and injected
millions of copies into one-month-old dogs engineered to have a
dystrophin deficiency. Two received a jab in their legs, the other
two got a bloodstream infusion. The result? Eight weeks later,
CRISPR had upped dystrophin levels by over 50 percent in their legs
and more than 90 percent in their hearts.

For reference, scientists think a 15 percent boost in dystrophin
is enough to see significant benefits, or can even be considered a
cure. This first large-animal, in-body trial shockingly found no
apparent side effects. A group of happy, jumping, gene-edited
puppies pushed scientists into further exploring the treatment.

In
February 2019
, a team found that a single injection of the
CRISPR machinery in mice with DMD boosted their muscle function for
well over a year. Even more promising, although the team saw some
pre-existing immunity towards CRISPR, the same kind
potentially present in humans
, the immune response didn’t
trip up the editing efficacy or trigger dangerous immune reactions.
Last week,
a study
found that tweaking the ratio of the two CRISPR
components can further up the efficacy.

Compared to a popular
previous experimental approach
that requires ongoing infusions,
CRISPR could be a one-time solution.

For pre-clinical data, these are remarkably strong. Exonics Therapeutics, a startup based
in Massachusetts, is looking to rapidly churn these results into
clinical trials. It’s perhaps one of the fastest-moving CRISPR
clinical applications.

Inherited Childhood Blindness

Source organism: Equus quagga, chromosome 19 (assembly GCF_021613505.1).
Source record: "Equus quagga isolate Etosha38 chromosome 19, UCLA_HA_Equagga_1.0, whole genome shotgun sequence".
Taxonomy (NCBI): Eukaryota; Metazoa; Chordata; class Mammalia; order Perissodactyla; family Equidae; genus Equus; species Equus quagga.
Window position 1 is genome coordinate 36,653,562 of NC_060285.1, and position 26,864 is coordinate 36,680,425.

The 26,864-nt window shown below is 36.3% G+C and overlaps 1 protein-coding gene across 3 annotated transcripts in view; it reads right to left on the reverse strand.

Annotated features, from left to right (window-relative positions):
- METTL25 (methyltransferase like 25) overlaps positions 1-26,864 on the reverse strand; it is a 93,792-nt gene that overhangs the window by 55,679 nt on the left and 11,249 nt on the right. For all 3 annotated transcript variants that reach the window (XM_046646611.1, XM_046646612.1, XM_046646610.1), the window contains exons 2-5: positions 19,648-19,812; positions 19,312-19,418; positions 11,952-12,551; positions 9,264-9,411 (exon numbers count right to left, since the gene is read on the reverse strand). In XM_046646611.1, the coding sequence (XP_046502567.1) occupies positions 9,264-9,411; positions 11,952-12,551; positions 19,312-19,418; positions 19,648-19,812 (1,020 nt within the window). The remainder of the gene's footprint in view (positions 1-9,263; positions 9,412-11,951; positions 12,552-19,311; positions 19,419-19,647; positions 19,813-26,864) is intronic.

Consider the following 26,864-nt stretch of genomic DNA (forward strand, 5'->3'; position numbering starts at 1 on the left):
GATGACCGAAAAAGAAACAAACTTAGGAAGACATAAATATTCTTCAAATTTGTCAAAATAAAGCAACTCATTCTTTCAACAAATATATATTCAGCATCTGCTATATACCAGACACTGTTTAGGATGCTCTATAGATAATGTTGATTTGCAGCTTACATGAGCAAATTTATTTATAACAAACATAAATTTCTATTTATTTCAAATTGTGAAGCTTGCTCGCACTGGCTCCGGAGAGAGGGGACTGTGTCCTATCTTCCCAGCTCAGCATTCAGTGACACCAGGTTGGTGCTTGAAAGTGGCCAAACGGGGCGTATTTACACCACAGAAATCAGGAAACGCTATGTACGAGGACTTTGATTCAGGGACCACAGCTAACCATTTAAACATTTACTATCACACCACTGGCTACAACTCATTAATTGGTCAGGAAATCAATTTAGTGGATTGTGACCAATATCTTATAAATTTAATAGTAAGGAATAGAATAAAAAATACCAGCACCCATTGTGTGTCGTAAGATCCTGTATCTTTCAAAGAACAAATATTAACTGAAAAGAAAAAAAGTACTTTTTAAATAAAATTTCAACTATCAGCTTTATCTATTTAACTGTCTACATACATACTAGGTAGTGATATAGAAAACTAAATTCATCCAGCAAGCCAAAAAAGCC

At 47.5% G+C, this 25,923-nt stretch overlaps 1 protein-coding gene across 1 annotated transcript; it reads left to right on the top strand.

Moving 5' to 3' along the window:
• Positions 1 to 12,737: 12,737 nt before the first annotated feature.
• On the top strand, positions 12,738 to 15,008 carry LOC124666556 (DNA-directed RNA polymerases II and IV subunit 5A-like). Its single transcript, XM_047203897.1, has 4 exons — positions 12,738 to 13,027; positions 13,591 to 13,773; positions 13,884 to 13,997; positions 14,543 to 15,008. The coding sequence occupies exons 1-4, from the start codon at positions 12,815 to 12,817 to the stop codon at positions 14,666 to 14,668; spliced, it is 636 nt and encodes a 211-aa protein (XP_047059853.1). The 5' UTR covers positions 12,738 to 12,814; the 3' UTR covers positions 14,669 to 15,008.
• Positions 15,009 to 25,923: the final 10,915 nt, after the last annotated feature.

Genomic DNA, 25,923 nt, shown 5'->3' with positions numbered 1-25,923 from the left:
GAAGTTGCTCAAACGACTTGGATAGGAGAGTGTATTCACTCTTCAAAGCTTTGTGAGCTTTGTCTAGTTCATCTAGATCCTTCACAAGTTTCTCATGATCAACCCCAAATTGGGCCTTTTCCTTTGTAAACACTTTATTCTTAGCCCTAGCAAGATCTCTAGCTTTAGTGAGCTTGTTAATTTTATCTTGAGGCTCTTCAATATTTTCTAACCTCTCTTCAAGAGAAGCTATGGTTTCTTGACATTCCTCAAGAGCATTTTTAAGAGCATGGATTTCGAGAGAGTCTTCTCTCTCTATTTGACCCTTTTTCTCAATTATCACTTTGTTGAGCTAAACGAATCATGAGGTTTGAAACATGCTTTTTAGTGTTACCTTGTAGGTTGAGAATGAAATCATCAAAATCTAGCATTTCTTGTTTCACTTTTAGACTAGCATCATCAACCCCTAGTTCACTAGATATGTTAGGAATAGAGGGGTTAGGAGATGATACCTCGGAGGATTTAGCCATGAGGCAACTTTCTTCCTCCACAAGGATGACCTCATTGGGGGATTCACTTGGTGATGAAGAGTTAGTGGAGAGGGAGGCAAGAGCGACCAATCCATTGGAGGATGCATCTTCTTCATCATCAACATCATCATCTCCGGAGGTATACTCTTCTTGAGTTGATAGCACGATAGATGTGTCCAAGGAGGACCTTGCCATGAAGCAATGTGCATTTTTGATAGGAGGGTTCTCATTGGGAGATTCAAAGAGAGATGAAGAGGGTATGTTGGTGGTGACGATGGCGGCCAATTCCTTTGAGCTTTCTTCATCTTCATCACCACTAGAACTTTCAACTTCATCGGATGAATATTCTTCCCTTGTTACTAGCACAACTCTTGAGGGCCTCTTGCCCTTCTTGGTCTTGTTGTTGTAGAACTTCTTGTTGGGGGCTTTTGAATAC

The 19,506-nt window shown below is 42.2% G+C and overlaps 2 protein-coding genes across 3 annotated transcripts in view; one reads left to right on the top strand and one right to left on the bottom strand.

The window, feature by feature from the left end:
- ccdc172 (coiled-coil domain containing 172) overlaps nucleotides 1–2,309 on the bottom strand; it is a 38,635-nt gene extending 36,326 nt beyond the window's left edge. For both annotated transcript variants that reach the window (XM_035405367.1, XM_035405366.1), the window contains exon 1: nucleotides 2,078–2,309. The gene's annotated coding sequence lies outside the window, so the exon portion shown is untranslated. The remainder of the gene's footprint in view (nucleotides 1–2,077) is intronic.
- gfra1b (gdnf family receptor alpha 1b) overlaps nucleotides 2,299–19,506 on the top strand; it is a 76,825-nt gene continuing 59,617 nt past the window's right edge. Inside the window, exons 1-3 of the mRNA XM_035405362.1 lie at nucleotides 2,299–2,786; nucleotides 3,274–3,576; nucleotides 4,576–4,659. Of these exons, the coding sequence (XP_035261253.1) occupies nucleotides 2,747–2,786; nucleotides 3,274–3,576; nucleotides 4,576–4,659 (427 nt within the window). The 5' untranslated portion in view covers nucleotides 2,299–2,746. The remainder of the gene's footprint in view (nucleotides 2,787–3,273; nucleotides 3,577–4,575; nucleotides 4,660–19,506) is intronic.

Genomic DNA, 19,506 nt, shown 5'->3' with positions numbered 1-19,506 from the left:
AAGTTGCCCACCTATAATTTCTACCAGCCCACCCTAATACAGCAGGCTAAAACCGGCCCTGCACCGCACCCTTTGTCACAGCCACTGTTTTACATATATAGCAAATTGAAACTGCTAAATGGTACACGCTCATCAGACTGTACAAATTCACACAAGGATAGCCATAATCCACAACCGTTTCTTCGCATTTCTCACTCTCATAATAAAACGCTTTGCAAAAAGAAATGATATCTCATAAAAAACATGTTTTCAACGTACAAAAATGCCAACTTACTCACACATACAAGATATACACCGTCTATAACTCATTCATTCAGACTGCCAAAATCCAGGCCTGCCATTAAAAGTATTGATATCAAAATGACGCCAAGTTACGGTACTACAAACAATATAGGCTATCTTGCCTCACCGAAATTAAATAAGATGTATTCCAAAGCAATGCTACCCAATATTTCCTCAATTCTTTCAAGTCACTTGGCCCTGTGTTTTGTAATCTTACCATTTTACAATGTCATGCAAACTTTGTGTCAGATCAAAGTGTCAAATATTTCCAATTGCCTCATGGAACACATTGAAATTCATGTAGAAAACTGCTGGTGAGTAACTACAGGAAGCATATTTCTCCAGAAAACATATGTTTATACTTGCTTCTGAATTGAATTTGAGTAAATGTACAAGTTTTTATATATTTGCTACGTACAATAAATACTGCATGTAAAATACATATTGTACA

Hot on DMD’s heels is a CRISPR-based therapy that hopes to
eliminate—deep breath—Leber’s congenital amaurosis type 10.
Known as LCA10, it’s the most common form of inherited blindness
in children.

Last
December
, Editas Medicine, along with its partner Allergan,
received the FDA green light to start pushing for a phase 1/2 trial
with a gene therapy dubbed EDIT-101.

Arguably, the eyes are an easier target than muscle. EDIT-101 is
designed to correct a single letter mutation in the CEP290 gene,
which screws up the structure of a certain protein in the
light-sensing cells in the retina. Remarkably, its function isn’t
precisely understood—scientists just know that correcting the
faulty gene restores vision.

In a
study
published in January 2019, the Editas team published
preliminary results in Nature Medicine, a rather surprising move
for a biotech company. Test tube experiments in human cells and
retinal tissue solidified that the CRISPR tool, EDIT-101, worked
without a hitch. In engineered mice harboring the mutation,
EDIT-101, following a jab into the eye behind the retina, rapidly
edited the mutated gene.

Even better news: a virus carrying the tool specifically